Gold Fields Ltd has been using unmanned aerial vehicles (UAVs), as a surveying tool on a mine near Kambalda in Western Australia.
The drones are worth AU$10,000 apiece and the cameras attached to them cost another AU$10,000. At a mining conference this week they were described as “the biggest step forward for surveying since global positioning systems (GPS),” ABC reports.
However, the expensive aircraft have repeatedly fallen victim to a bigger, more powerful commander of the skies.
Wedge-tailed eagles are the biggest bird of prey in Australia and one of the largest in the world. They have razor sharp talons and a wingspan of around 2 meters (6ft 7In), making the drones, with a wingspan of just 1 meter, light work for these fearsome birds.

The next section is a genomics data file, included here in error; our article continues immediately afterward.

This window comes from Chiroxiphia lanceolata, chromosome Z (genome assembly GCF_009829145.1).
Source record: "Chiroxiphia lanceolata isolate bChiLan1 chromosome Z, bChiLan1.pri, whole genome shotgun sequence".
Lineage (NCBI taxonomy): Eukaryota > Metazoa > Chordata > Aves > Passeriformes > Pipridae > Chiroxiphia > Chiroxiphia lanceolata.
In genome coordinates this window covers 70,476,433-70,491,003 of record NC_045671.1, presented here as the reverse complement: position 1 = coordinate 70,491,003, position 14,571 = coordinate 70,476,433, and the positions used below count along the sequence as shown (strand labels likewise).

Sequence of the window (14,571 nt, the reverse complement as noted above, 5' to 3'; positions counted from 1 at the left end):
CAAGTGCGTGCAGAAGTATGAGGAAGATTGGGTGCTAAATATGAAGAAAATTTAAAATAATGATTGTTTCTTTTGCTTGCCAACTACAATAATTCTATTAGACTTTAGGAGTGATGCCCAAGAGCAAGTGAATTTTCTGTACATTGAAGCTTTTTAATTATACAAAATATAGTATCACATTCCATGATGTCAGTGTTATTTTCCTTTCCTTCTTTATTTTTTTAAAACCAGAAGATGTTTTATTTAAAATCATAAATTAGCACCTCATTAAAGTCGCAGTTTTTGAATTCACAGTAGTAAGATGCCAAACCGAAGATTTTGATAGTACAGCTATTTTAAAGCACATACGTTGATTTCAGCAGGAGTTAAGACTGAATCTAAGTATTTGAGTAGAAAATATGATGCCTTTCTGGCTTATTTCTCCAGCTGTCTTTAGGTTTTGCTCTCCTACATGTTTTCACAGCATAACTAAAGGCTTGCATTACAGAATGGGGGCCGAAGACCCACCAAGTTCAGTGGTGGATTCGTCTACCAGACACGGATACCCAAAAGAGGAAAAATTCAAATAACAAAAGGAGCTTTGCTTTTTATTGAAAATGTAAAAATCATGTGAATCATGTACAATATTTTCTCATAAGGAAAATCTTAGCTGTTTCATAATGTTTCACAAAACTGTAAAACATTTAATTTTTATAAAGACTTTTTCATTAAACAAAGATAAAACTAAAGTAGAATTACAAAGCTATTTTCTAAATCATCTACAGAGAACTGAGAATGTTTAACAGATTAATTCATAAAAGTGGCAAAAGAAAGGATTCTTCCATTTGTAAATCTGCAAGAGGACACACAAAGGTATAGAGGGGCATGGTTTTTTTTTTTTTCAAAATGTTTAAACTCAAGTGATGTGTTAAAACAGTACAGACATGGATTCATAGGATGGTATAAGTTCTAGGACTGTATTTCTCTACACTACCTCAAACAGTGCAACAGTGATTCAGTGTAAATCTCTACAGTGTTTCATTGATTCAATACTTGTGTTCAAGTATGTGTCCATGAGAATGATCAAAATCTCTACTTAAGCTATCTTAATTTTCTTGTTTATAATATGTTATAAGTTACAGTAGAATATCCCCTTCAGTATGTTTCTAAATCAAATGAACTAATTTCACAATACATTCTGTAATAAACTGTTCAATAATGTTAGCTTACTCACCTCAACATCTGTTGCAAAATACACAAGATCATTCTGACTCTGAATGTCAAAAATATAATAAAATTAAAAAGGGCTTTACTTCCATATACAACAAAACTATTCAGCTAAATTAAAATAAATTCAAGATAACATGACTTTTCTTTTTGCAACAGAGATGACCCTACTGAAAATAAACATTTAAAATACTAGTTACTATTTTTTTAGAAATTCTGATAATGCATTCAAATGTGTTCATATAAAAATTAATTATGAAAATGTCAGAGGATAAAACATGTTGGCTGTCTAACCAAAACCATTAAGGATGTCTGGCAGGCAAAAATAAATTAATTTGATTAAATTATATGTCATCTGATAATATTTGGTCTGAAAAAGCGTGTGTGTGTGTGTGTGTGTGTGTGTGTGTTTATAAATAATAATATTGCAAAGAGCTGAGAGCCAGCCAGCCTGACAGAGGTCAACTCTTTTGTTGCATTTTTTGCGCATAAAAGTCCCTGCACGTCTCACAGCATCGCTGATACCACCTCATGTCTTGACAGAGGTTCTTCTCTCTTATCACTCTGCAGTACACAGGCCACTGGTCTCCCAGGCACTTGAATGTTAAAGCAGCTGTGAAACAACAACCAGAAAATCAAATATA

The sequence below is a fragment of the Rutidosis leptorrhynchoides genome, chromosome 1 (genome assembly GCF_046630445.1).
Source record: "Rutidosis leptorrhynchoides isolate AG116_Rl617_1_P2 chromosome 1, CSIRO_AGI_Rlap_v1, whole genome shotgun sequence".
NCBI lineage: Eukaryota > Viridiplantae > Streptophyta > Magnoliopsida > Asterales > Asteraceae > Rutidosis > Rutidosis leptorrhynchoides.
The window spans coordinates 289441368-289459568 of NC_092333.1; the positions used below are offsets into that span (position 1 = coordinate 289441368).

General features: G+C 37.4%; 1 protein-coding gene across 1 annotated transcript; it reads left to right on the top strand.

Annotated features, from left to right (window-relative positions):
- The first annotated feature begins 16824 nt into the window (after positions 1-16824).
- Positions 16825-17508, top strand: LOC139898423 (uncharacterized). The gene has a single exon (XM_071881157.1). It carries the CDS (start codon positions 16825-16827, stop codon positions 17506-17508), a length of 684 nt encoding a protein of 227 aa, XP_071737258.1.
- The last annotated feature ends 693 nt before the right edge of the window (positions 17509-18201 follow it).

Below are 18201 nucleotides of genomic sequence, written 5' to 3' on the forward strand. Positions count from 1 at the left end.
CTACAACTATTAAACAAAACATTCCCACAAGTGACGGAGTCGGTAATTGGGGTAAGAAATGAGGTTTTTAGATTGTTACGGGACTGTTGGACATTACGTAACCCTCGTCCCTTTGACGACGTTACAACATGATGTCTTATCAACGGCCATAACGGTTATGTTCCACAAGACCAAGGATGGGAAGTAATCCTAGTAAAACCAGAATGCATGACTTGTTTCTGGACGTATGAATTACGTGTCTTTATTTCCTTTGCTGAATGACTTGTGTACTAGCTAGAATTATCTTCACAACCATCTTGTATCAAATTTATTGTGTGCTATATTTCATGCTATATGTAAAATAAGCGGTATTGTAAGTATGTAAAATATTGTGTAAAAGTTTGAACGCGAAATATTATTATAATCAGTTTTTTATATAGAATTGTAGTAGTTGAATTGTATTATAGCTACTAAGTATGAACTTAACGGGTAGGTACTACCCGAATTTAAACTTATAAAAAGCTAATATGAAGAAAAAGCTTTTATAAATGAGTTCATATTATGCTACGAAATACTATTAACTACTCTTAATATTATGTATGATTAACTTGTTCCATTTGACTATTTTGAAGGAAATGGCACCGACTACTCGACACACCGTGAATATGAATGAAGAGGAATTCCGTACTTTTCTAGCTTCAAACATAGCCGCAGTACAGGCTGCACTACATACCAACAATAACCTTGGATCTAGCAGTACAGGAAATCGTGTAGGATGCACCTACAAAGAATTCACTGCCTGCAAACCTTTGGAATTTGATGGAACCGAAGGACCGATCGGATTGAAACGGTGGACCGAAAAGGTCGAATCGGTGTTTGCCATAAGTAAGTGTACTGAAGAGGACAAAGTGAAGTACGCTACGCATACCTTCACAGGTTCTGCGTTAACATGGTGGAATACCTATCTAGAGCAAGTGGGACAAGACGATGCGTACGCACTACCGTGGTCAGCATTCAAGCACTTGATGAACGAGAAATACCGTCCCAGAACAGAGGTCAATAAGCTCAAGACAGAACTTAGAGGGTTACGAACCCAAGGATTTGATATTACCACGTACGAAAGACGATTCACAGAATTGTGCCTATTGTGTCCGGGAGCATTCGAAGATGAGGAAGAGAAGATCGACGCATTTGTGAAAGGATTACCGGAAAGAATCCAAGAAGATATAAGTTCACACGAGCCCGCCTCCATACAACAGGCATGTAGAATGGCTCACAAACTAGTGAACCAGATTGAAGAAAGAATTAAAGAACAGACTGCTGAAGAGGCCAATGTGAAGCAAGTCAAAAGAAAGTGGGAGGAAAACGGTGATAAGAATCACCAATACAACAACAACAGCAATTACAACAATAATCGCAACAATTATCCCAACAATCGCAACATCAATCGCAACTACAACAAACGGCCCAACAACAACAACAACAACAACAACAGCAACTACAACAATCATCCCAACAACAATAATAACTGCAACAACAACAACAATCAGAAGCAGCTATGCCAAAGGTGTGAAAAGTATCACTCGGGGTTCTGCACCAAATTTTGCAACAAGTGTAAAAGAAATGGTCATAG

Rick Steven, who operates the drones at the mine, told ABC that they are “the natural enemy of the UAV… the females are bigger and nastier.”
The mining team has attempted to camouflage their drones as other eagles as well as painting them in a rainbow-colored pattern – however neither approach has yet proven effective and eagles have so far destroyed nine drones.
This is far from the first time drones and eagles have come into conflict. Footage of an eagle taking out a drone in Australia went viral last year.
Meanwhile, Dutch authorities are hoping to use the predator’s natural skills to their advantage and police have been training a team of eagles to tackle rogue drones.
They have been carrying out tests for nearly two years and recently announced that the results have been positive.
Under the project, eagles will be used whenever drones are believed to be posing a danger to the public, such as during sensitive state visits or by flying too close to airports.